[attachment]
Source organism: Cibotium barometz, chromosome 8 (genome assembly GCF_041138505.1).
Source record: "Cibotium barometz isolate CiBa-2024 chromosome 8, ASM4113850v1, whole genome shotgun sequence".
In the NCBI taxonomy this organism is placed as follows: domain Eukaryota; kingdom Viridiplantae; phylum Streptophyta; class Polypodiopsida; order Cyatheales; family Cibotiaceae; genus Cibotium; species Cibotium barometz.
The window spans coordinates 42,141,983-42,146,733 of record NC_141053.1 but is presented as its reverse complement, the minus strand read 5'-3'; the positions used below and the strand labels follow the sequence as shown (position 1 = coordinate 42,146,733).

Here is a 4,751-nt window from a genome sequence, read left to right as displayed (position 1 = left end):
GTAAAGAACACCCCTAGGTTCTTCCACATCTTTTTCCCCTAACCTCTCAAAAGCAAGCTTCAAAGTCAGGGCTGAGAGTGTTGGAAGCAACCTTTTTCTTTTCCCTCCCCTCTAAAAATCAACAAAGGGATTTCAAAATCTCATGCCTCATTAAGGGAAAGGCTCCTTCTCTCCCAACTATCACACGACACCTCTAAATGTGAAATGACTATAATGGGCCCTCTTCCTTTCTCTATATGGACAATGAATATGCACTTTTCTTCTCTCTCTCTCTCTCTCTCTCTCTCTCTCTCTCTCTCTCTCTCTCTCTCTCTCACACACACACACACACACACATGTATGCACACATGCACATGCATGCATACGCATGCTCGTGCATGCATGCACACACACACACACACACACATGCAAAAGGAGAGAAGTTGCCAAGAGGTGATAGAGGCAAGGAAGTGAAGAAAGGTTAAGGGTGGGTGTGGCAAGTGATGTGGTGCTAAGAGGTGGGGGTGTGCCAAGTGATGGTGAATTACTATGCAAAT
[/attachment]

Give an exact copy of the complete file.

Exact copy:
Source organism: Cibotium barometz, chromosome 8 (genome assembly GCF_041138505.1).
Source record: "Cibotium barometz isolate CiBa-2024 chromosome 8, ASM4113850v1, whole genome shotgun sequence".
In the NCBI taxonomy this organism is placed as follows: domain Eukaryota; kingdom Viridiplantae; phylum Streptophyta; class Polypodiopsida; order Cyatheales; family Cibotiaceae; genus Cibotium; species Cibotium barometz.
The window spans coordinates 42,141,983-42,146,733 of record NC_141053.1 but is presented as its reverse complement, the minus strand read 5'-3'; the positions used below and the strand labels follow the sequence as shown (position 1 = coordinate 42,146,733).

Here is a 4,751-nt window from a genome sequence, read left to right as displayed (position 1 = left end):
GTAAAGAACACCCCTAGGTTCTTCCACATCTTTTTCCCCTAACCTCTCAAAAGCAAGCTTCAAAGTCAGGGCTGAGAGTGTTGGAAGCAACCTTTTTCTTTTCCCTCCCCTCTAAAAATCAACAAAGGGATTTCAAAATCTCATGCCTCATTAAGGGAAAGGCTCCTTCTCTCCCAACTATCACACGACACCTCTAAATGTGAAATGACTATAATGGGCCCTCTTCCTTTCTCTATATGGACAATGAATATGCACTTTTCTTCTCTCTCTCTCTCTCTCTCTCTCTCTCTCTCTCTCTCTCTCTCTCTCTCTCTCACACACACACACACACACACATGTATGCACACATGCACATGCATGCATACGCATGCTCGTGCATGCATGCACACACACACACACACACACATGCAAAAGGAGAGAAGTTGCCAAGAGGTGATAGAGGCAAGGAAGTGAAGAAAGGTTAAGGGTGGGTGTGGCAAGTGATGTGGTGCTAAGAGGTGGGGGTGTGCCAAGTGATGGTGAATTACTATGCAAAT